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Patient Focus within Healthcare Congresses

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As the doctor-patient relationship evolves, the terms “patient activation and engagement” are cropping up more frequently in healthcare circles, including the International Pharmaceutical Congress Advisory Association (IPCAA) Conference in Philadelphia. PYA Principal Kent Bottles, MD, who is also chief medical officer of PYA Analytics, presented “Patient Focus within Healthcare Congresses.”

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Patient Focus within Healthcare Congresses

  1. 1. Patient Focus Within Healthcare Congresses Kent Bottles, MD Faculty, Thomas Jefferson University School of Population Health Chief Medical Officer, PYA Analytics IPCAA Conference Philadelphia, PA January 21, 2014
  2. 2. Patient Engagement/Activation • • • • • Judith Hibbard pioneered academic study Self management Collaboration with provider Maintaining function/preventing decline Access to appropriate and high-quality care
  3. 3. Patient Engagement/Activation • Patient Activation Measure (PAM) tool • 4-level scale of engagement and activation
  4. 4. Patient Engagement/Activation • • • • • Center for Advancing Health Jessie Gruman Identified 43 behaviors Grouped into ten categories “Actions individuals must take to obtain the greatest benefit from health care services available to them”
  5. 5. Patient Engagement/Activation • • • • • Find safe, decent care Communicate with healthcare professionals Organize healthcare Pay for healthcare Make good treatment decisions
  6. 6. Patient Engagement/Activation • • • • • Participate in treatment Promote health Get preventive healthcare Plan for the end of life Seek health knowledge
  7. 7. Klick Pharma ePatient Bill of Rights • • • • • Shared access to my data Attitude of collaboration and overall respect The patient is the largest stakeholder Transparency and authenticity Voice of the patient is legitimate clinical resource • Efficient communication with providers who utilize modern technology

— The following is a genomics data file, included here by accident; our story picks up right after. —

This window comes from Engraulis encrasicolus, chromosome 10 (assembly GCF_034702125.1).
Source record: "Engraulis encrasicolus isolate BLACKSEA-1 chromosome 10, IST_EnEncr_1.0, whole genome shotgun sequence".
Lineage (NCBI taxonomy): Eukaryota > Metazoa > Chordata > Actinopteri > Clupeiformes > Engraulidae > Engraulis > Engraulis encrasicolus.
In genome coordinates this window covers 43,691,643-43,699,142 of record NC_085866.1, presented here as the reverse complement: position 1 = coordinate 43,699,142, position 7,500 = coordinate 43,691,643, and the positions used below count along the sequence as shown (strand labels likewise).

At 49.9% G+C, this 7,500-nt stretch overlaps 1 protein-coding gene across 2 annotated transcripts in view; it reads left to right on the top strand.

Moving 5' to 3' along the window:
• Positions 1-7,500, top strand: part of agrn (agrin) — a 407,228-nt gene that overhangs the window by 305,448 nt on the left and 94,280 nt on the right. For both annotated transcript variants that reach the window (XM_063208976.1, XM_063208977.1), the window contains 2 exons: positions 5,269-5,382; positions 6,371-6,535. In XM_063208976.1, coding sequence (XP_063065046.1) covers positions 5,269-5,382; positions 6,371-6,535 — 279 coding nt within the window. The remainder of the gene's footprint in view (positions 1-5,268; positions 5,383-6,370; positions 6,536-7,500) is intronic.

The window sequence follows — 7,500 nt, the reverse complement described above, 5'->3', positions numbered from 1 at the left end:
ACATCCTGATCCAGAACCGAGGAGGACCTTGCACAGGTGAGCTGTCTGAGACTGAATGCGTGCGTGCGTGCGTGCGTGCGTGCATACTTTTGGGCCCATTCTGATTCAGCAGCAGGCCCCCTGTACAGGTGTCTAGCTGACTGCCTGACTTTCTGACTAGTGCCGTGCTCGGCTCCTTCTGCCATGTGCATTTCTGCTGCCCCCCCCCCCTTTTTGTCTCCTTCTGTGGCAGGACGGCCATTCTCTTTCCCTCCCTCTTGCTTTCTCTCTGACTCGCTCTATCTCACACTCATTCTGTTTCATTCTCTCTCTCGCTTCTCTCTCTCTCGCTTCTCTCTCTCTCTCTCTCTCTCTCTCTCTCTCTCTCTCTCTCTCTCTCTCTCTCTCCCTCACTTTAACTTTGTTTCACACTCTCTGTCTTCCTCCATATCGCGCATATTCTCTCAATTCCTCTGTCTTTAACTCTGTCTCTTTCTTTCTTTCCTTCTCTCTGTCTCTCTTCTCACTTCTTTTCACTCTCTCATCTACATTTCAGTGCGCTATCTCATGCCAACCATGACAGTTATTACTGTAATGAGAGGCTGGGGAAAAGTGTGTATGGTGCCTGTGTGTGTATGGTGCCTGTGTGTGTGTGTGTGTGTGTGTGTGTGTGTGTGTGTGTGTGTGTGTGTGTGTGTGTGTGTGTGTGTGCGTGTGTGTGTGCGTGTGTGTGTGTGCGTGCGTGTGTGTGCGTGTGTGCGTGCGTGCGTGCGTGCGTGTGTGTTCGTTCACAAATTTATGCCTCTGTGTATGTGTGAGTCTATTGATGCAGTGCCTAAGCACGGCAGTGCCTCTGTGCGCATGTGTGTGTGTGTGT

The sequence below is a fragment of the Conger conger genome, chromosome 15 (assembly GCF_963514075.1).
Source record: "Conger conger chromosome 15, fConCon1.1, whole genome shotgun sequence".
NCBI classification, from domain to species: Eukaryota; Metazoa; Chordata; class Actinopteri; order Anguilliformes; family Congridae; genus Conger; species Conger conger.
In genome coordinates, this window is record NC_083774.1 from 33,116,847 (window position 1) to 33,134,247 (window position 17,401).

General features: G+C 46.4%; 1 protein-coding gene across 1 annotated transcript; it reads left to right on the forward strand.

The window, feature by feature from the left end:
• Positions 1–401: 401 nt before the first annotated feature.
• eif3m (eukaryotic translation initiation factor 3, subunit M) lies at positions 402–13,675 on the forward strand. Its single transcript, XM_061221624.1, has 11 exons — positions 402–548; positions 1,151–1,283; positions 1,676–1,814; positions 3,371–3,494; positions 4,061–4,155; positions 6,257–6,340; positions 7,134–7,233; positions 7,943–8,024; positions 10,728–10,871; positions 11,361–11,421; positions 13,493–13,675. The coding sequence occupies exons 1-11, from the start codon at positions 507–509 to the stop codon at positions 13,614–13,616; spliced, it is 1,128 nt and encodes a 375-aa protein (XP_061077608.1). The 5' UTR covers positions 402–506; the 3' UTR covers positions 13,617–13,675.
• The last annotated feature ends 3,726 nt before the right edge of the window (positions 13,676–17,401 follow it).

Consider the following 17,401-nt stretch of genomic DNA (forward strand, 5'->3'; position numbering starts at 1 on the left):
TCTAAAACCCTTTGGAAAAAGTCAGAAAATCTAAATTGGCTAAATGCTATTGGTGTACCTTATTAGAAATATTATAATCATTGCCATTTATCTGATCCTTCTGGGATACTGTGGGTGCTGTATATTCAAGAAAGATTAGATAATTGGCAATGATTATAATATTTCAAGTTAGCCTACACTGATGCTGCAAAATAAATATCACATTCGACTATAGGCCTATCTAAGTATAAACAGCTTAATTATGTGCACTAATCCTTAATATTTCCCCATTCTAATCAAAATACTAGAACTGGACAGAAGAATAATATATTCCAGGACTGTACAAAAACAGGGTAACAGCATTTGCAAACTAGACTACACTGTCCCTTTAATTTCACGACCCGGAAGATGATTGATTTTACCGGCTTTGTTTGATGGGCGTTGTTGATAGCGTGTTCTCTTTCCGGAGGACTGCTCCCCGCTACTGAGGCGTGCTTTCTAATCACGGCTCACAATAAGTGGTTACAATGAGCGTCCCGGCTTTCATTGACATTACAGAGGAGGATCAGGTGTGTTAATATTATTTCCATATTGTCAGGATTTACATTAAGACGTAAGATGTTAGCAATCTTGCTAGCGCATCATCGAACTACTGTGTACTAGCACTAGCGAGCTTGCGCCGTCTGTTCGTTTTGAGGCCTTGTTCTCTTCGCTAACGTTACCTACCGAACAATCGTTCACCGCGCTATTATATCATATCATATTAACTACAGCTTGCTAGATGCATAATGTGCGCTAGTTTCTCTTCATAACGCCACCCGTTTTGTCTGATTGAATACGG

8. 8. Medicare Beneficiary Survey & Hibbard Survey • Only 30% of older Americans possess motivation and skills to actively engage • 23% embraced PAM behaviors • 12% want to remain unengaged • 29% don’t have knowledge to understand treatment regimens
  9. 9. Benefits of Patient Engagement • Patients on statins more likely than physicians to discuss symptoms/side effects • 23% reduction in surgical interventions with patients using shared decision making • Patients with high PAM scores – Perform self management behaviors – Use self-management services – Report high medication adherence
  10. 10. Jessie Gruman “As a savvy and confident patient who is flummoxed by so much of what takes place in health care, I am regularly surprised by how little you know about how little we patients know. You are immersed in the health culture…
  11. 11. Jessie Gruman But we don’t live in your world. So we have no idea what you are talking about much of the time. One way to help us feel competent in such unfamiliar environments is to give us some guidance about what this place is and how it works. What are the rules?”
  12. 12. Shared Decision Making • Approach where clinicians and patients communicate using EBM tools to jointly make decisions about treatment & care • Patients supported by decision aids to deliberate about consequences of different treatment options to arrive at informed preferences • It can increase patient satisfaction and decrease cost per-capita
  13. 13. Shared Decision Making • http://www.informedmedicaldecisions.org • Salzburg Global Seminar The Greatest Untapped Resource in Healthcare? Informing & Involving Patients in Decisions about Their Medical Care • The Salzburg Statement (http://www.bmj.com/content/342/bmj.d174 5)
  14. 14. Social Media and Patients • “Forget funeral selfies. What are the ethics of tweeting a terminal illness?” • Emma G. Keller • January 8, 2014, The Guardian • Lisa Bonchek Adams, Stage IV Breast cancer patient’s 100,000 tweets • Xeni Jardin’s tweets about cancer diagnosis and treatment journey
  15. 15. Social Media and Patients “I couldn’t stop reading – I even set up a dedicated @adamslisa column in Tweetdeck – but I felt embarrassed at my voyeurism. Should there be boundaries in this kind of experience? Is there such a thing as TMI? Are her tweets a grim equivalent of deathbed selfies, one step further than funeral selfies? Why am I so obsessed?”
  16. 16. Social Media and Patients • Heroic Measures • Bill Keller, The New York Times • January 12, 2014
  17. 17. Social Media and Patients • Standard bearer for an approach to cancer that honors the warrior • Raises false hope • Costs too much • Pegs patients like my father-in-law as failures
  18. 18. Lisa Bonchek Adams • Cancer can be fatal, even if caught early and the patient does everything right • Palliative care can be helpful to better life throughout all stages of major diseases • Clinical trials are not just last-ditch efforts • Metastatic cancer patients know it will kill them, but can still do things to prolong life and improve its quality
  19. 19. Social media and patients • • • • Zeynep Tukekci Social media works as a conversation Social media works as a community Journalists should not peruse, they should engage
  20. 20. 3 Challenges for Healthcare Congresses • Support patient activation/engagement • Support shared decision making • Support the conversation and community that social media allows to occur

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